Abandon Text!

W. H. Auden once said: "Poems are not finished; they are abandoned." I have been abandoning writing projects for many years, since only the pressure of deadline and high expectations ever got me to finish, or even start, anything of merit. This blog is an attempt to create a more consistent, self-directed writing habit. Hopefully a direction and voice will emerge.

Sunday, April 09, 2006

Broken Flowers

I watched Broken Flowers last night. Now, I had never been a huge fan of Bill Murray in his early years-- I mean, I enjoyed Stripes and Caddyshack for what they were, but I could never fully identify with the charming asshole that he always played. But I was completely won over by Groundhog Day, which was such a powerful spiritual allegory that I continue to use it to this day in SKS meetings. And I was won over all over again when I saw Lost In Translation, which had all the same kinds of wisdom but translated it into a very realistic story. It was the first time that Bill Murray seemed deep to me -- not because he was playing a deep character, but because he was doing such a wonderful job of playing a shallow man coming up against the existential limits of being shallow.

So, when I saw that Bill Murray had another quirky, small movie that was being favorably compared to Lost In Translation, I had to bite. Some thoughts (warning: spoilers ahead):
  • If you thought Bill Murray was restrained in Lost in Translation, you will find him bordering on catatonic in Broken Flowers. It's as if the actor and/or the director decided to push his powers of deadpan delivery to their absolute limits. There are many shots that go on for two minutes or more, just lingering on him sitting on a couch, or staring out a hotel window. It's a tribute to him as an actor that he manages, mostly, to pull it off.
  • I thought the progression of ex-girlfriends that Don Johnston goes to see was interesting . . . the reception he receives gets progressively worse with each one. He starts with a widow who happily takes him back to her bed . . . and then to a confused but awkward reception from a childless housewife . . . and then a brisk and brief interview with an "animal communicator" . . . and finally getting his lights punched out by some swamp Ophelia's biker boyfriend. But the best part was that the fifth and final ex was dead -- the coldest reception of all. And yet that seemed the best encounter of all; for the first time, Don was there just for someone else, not even to fulfill his own selfish mission. As he sits under a tree, tears in his eyes for the first time, you sense that something has changed in him.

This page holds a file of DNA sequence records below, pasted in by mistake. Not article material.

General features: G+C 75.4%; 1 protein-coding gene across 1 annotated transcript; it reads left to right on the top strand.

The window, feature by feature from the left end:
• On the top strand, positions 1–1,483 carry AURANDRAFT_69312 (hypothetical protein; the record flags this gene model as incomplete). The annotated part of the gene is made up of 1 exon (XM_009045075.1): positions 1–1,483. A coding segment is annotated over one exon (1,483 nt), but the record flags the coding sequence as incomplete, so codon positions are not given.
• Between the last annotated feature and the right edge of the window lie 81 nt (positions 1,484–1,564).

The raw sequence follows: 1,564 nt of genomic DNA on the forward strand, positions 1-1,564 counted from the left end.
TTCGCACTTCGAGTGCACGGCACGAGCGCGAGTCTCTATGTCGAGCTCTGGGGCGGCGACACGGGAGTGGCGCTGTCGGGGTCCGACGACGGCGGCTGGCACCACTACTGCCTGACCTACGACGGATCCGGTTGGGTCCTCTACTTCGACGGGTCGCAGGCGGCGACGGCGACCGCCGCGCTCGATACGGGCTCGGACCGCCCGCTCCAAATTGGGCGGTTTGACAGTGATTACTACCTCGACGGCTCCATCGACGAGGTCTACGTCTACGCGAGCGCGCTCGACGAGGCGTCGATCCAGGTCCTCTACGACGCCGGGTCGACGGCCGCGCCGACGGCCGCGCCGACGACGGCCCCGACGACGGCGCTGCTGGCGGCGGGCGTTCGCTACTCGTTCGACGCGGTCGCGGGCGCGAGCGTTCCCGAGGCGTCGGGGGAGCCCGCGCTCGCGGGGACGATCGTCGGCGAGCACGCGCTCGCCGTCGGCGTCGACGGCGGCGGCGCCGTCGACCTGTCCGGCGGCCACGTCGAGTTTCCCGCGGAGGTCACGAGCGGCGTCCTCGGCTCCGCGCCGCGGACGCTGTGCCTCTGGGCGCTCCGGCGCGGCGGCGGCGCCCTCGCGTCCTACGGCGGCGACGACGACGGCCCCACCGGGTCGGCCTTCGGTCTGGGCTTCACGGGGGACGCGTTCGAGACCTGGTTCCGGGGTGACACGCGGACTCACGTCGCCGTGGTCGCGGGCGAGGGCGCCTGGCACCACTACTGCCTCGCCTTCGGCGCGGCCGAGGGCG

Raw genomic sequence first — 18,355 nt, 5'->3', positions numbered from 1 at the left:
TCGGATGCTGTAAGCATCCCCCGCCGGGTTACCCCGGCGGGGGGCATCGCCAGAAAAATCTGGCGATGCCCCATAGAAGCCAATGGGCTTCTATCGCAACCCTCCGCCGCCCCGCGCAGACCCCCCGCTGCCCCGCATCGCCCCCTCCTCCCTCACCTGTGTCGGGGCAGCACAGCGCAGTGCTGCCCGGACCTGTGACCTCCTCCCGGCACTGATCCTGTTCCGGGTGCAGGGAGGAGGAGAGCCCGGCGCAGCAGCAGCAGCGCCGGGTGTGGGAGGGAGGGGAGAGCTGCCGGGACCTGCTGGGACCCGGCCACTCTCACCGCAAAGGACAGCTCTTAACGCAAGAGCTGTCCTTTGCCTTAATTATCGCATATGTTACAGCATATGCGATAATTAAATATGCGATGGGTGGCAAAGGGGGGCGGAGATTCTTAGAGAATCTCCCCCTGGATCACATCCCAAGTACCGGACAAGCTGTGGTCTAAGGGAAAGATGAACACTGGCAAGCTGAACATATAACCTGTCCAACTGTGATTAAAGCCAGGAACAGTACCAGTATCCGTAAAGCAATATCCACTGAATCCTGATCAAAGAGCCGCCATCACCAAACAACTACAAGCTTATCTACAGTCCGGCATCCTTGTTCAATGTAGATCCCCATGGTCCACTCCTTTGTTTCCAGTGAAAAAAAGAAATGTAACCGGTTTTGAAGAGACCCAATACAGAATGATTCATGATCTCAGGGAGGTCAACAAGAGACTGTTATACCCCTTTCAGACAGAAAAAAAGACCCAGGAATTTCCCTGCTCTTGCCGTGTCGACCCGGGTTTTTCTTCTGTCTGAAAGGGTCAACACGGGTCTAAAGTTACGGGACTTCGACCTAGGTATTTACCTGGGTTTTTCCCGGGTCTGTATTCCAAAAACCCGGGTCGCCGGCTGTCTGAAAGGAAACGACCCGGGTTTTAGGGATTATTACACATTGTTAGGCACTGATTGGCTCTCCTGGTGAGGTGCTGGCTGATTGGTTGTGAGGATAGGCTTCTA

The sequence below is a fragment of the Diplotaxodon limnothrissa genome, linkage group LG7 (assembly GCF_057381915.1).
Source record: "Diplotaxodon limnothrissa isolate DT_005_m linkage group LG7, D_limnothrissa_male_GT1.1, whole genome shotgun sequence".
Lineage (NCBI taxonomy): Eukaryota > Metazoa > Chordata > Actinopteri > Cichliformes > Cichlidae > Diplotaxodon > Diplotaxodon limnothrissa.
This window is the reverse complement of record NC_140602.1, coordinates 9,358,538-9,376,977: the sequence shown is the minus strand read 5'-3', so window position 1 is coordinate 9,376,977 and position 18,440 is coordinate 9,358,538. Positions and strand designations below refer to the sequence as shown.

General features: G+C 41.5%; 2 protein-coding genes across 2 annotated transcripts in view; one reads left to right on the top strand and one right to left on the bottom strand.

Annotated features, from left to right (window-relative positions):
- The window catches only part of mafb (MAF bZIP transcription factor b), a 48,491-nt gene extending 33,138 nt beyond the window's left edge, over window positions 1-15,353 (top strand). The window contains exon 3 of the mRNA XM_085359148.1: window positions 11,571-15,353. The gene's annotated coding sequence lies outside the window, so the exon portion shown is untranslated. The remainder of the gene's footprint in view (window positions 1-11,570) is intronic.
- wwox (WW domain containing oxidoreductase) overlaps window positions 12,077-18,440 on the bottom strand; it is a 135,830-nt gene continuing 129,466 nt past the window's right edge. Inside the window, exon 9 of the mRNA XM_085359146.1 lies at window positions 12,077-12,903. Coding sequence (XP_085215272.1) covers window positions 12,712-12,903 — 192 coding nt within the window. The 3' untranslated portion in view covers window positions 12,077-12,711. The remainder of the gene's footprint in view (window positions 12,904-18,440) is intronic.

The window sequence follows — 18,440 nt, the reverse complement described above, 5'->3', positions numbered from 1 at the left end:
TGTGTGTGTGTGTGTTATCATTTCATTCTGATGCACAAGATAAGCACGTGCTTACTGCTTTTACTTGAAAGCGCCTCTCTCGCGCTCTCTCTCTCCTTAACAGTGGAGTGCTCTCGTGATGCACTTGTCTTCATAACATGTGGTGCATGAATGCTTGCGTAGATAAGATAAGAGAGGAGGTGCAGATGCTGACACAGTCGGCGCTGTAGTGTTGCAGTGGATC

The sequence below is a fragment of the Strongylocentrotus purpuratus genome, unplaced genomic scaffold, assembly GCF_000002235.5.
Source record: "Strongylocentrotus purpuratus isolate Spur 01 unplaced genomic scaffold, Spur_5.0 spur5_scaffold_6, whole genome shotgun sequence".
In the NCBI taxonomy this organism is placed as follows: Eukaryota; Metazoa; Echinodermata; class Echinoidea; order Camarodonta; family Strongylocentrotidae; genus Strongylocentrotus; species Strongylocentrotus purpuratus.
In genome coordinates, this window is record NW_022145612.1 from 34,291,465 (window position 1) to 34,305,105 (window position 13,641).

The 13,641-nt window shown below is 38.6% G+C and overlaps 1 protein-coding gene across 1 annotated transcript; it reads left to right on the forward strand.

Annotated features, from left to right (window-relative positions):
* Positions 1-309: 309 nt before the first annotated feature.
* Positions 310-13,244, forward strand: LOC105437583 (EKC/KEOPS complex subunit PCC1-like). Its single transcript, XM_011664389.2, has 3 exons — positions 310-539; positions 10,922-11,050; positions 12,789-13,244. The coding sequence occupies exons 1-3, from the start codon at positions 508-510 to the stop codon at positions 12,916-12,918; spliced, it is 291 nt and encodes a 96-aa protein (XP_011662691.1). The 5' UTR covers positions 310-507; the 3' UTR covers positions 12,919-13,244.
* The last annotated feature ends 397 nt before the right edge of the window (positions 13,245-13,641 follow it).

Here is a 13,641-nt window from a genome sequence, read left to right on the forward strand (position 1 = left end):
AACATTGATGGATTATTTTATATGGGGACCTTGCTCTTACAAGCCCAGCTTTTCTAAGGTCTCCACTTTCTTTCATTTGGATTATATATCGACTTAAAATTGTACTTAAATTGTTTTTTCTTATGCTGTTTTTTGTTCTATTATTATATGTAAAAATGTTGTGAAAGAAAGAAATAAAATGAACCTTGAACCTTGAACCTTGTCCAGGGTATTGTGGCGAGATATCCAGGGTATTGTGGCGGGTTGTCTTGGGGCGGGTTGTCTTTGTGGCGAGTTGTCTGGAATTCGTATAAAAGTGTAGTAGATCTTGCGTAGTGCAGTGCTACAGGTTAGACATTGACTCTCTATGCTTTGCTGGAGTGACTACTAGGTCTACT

• The real point of the movie, if there is a point to be had from such an determinedly inconclusive movie, is that Don starts to look at the world a little differently. Rather than seeing each woman as a conquest, he starts to look at her as the possible mother of his only lost son. And every young man he looks at suddenly becomes, possibly, his son. It's like Christ's injunction to "if you do so unto any, then you will have done so unto me." The mystery of not knowing has drawn Don out of his selfish existence and into a state of unexpected compassion for those he meets. That's why, of course, he cannot discover the truth of the mystery during the movie -- the whole point of the movie is draw us in with him, looking at each new face and wondering, wondering . . . and in the process, looking at people with more compassion and sensitivity than we expected.
  • I have started formulate a new standard for the highest quality in TV or movie scripts. The height of character development is when none of the characters is completely admirable, and yet every one of them wins your heart in some way. Six Feet Under did it, and probably was the first to set the standard. Dead Like Me did it, too. Buffy and Angel were capable of it, at their best moments. And Broken Flowers is . . . close. The premise of the story, and Bill Murray's understated performance, makes it hard to feel really strongly about any of the characters. But in a bemused, detached sort of way, you find yourself feeling that way about Don and all his exes. None of them, despite of their relative wealth or poverty, seems very happy. It's a road trip out of hell and into the foothills of purgatory.



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